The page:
Joy Coleman

 

Joy Coleman loved well and was well-loved for 93 years.  She left us peacefully for heaven on September 15, 2022, to join husband, Lincoln (1995) and leaves behind grateful children:  Jane, Carl (June), Lois (Rob Neufeld) and Anne, 11 grandchildren:  Anne Elise (Adam) Leslie, Ian (Laura) Montgomery, Blair Montgomery, Lana (Matthew) Becker, Matt (Emily), Dawna (Bastien) Talgorn, John Neufeld, Karin Neufeld (Kurt Lemky), Jackson (Aceline) Nahayo, Andrea Shantz (Rick Entz), Jay (Paige) Shantz, 21 great-grandchildren, one sister (Anne Sherk), and two sisters-in-law: Erma (Clifford) Otterbein, and Nancy Cressman, and many nieces and nephews.

She is predeceased by husband Lincoln, sister Joan, brother Bruce (Joyce Janz), brother-in-law Art Sherk, and sisters-in-law Reta (Frank Toman) and Miriam (Clarence Pfohl).

Joy and her twin sister Joan (surprise!) were eagerly welcomed by their parents, Grace (Good) and Clayton Cressman on January 18, 1929.  Residing in Kitchener, Ontario, Joy favourably remembers family picnics, summers on an uncle’s farm, beechnutting, learning to drive the '31 Buick, life-long friends made at church, ice skating on the backyard rink, roller skating at the arena, and Camp Meeting. 

“Playing school” turned from childhood pastime to her chosen career.  According to her parents’ conviction that women should be well-trained, she enrolled in Waterloo College (affiliated with the University of Western Ontario).  Yearly scholarships and part-time jobs helped her to complete her B.A. With her teacher’s certificate from Stratford Normal School, she returned to her childhood school (Sheppard School), Carmichael School followed by Hallman one-room school.

Through church youth events, she met Lincoln Coleman who worked on the family farm and for his dad’s farm equipment dealership. In 1953, they married and took over the family farm near New Dundee. They were a good team, and she adapted well to country living -- massive gardens, preserving, milking cows, party lines, unpredictable markets/yields and mealtimes, Sunday picnics in the bush, swimming in the pond, good neighbours and church community.   

She spent her whole life “teaching”, but her pay cheque ended with the birth of Jane, Carl, Lois and Anne.  The large farmhouse facilitated many good meals and happy conversations shared with friends, children’s friends, relatives, missionaries, hired men and salesmen.  And when grandchildren joined the family, she devoted much time to them, showing them love in many practical ways, and praying for them daily.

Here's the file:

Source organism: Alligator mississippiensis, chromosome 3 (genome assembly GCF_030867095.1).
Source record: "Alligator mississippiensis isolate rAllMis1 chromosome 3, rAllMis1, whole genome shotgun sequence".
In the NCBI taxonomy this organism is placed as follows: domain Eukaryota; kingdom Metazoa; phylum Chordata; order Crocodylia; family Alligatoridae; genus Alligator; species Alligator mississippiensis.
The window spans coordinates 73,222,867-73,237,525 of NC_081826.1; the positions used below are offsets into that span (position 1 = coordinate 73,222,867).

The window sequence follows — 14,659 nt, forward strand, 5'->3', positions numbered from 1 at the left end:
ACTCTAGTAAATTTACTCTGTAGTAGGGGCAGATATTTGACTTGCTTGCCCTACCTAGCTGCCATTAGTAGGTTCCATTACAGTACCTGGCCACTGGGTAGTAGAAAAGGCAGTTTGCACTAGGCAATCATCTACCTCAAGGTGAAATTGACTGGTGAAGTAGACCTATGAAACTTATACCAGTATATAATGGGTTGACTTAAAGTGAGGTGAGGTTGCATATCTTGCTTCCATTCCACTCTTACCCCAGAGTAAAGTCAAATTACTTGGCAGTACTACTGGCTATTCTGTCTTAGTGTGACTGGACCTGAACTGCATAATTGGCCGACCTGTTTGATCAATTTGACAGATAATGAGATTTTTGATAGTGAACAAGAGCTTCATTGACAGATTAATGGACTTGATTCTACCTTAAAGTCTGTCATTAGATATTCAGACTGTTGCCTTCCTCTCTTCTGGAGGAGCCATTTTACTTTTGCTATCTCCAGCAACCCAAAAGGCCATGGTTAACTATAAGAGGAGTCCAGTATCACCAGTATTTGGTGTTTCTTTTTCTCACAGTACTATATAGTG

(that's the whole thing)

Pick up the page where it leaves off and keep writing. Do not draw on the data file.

She was always involved in the church, teaching Sunday School, teaching people how to teach Sunday School, in the leadership of the local and provincial Women’s Missionary Society, prayer circles and visiting. Above all, however, was Joy’s desire to unobtrusively serve her community and God where she could, preferring others to be in the spotlight.

Until his passing in 1995, Lincoln and Joy enjoyed travelling to over 13 countries in addition to many trips within Canada and the USA.  A special repeated destination was visiting daughter Lois and family who were working with MCC in Africa.  For their 40th anniversary (1993), they took their RV to Alaska. 

Joy sewed most of the family's clothing and she was an expert “mender”. She put this skill to good use as a volunteer for Kitchener MCC Thrift Store.  She loved to quilt and each of her children and grandchildren has at least one custom-made quilt, besides those made for benevolence. In healthier days, Joy enjoyed the symphony and live theatre.  Thrifty and generous with her time and finances, she provided children and grandchildren with musical instruments, educational assistance, and encouragement. 

Teaching herself computer, she kept her widespread family connected for many years with weekly email updates. Each email ended with “The Lord bless you and keep you, the Lord make his face shine upon you and be gracious to you, the Lord turn His face to you and give you peace.”

In 2012, Joy moved to Winnipeg to be near Lois. Starting over in a new city was not easy, but she managed to do it in her own quiet and determined way.  Every year she read at least 100 books and when her eyesight failed, she listened to audiobooks. Repeated strokes and macular degeneration took her independence in 2020. Lois and Rob shared their home with her during COVID, until she moved to Pembina Place in February 2022. 

Joy will be remembered for her strong faith in God, quick wit, compassion and care for those around her, her practical approach to life and her generous and encouraging spirit.

In memory of Joy, donations in lieu of flowers can be made to Canadian Foodgrains Bank (www.foodgrainsbank.ca/donate/in-memoriam), Ubuntu Clinique (www.ubuntuclinique.com) or a charity of your choice.

In Ontario, friends are invited to join the family for visitation at the Erb and Good Family Funeral Home, 171 King St. S., Waterloo, on Wednesday, September 28, 2022 from 2 – 4 p.m., with a short programme remembering Joy at 3 pm. 

A live-streamed Story Circle will take place at the Friends Funeral Services, Winnipeg on Saturday, October 8, 2022 at 10:30 a.m. for family and friends. To view the livestream service please visit www.friendsfs.ca